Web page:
WASHINGTON ― Sen. Bernie Sanders (I-Vt.) tore into one of President Donald Trump’s nominees on Wednesday for saying that Islam is “a deficient theology” and that Muslims “stand condemned” for rejecting Jesus Christ.
Sanders went after Russell Vought, Trump’s choice for deputy director of the White House Office of Management and Budget, as he testified in his Senate Budget Committee nomination hearing. The Vermont senator brought up a January 2016 post that Vought wrote on a conservative blog in which he argues that someone can’t really “know God” without focusing on Jesus.
“Muslims do not simply have a deficient theology,” Vought wrote at the time. “They do not know God because they have rejected Jesus Christ his Son, and they stand condemned.”
Such a statement is “indefensible, it is hateful and Islamophobic, and an insult to over a billion Muslims throughout the world,” Sanders told the room. He asked Vought, who sat facing him, if he thinks his past comments are Islamophobic.
“Absolutely not,” replied Vought, a former vice president of the conservative Heritage Action for America. “I’m a Christian, and I believe in a Christian set of principles based on my faith. That post … was to defend my alma mater, Wheaton College, a Christian school that has a statement of faith that includes the centrality of Jesus Christ for salvation.”
Sanders interjected, “Do you believe that people in the Muslim religion stand condemned?”
“Again, senator, I’m a Christian,” began Vought, “and I wrote that piece …”
“I understand that,” said Sanders, getting agitated. “I don’t know how many Muslims there are in America. ... Are you suggesting that all of those people stand condemned? What about Jews? They stand condemned too?”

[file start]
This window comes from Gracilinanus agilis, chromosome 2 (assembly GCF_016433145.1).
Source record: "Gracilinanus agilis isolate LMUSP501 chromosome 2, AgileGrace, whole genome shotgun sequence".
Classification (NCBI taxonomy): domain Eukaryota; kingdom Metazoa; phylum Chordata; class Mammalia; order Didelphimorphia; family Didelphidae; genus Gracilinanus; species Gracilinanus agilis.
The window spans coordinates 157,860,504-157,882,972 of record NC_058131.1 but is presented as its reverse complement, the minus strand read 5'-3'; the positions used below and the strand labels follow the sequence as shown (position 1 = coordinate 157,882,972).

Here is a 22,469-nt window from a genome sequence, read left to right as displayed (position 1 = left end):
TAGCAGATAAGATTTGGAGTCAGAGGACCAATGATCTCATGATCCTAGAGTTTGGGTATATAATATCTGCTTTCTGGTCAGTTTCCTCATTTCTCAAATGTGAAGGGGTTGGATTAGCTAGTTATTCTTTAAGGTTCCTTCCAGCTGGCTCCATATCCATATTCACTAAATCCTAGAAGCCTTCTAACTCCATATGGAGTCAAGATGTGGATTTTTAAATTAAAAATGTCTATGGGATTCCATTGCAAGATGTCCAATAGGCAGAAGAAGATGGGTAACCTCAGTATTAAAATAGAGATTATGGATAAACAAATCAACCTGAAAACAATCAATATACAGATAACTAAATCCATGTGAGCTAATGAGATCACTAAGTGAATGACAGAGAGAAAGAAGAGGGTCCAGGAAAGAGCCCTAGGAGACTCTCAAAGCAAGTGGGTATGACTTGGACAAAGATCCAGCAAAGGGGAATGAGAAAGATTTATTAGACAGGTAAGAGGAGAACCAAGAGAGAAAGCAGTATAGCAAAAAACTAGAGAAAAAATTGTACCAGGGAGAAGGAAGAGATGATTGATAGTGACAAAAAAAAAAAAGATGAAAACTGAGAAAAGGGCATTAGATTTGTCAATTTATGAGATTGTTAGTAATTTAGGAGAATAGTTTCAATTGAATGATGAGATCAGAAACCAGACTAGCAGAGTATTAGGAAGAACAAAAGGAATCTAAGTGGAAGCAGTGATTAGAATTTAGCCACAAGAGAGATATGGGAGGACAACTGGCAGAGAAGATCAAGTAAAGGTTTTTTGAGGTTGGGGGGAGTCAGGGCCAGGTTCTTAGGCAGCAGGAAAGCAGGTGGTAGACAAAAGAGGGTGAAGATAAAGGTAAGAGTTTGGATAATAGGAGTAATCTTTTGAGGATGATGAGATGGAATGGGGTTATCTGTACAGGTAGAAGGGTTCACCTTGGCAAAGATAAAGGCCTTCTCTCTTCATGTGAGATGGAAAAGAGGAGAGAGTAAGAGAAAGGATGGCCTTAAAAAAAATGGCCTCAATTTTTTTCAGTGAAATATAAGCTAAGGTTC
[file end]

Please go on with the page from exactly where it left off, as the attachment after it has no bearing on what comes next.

“Senator, I’m a Christian ... ,” Vought began again.
“I understand that you are a Christian!” Sanders shouted. “There are other people of different religions in this country and around the world. In your judgment, do you think that people who are not Christians are going to be condemned?”
Vought said he respects all people and repeated that he wrote his post based on being a Christian. That was it for Sanders.
“I would simply say, Mr. Chairman, that this nominee is really not someone who is what this country is supposed to be about,” Sanders said, gathering up his papers. “I will vote no.”
Fellow committee member Cory Gardner (R-Colo.) scolded Sanders, indirectly, by saying through gritted teeth that he hopes his colleagues “are not questioning the faith of others and how they interpret their faith to themselves.”
Sen. Chris Van Hollen (D-Md.) later told Gardner he didn’t think Sanders was questioning anybody’s faith but rather “the nominee” was questioning the faith of others. He said Vought is up for a job that is “supposed to uphold the trust of the whole country,” and it is “irrefutable” that his past comments dismiss the religious philosophy of millions.
“I’m a Christian,” Van Hollen said, “but part of being Christian, in my view, is recognizing there are lots of ways people can pursue their god.”
Vought’s confirmation vote hasn’t been scheduled yet.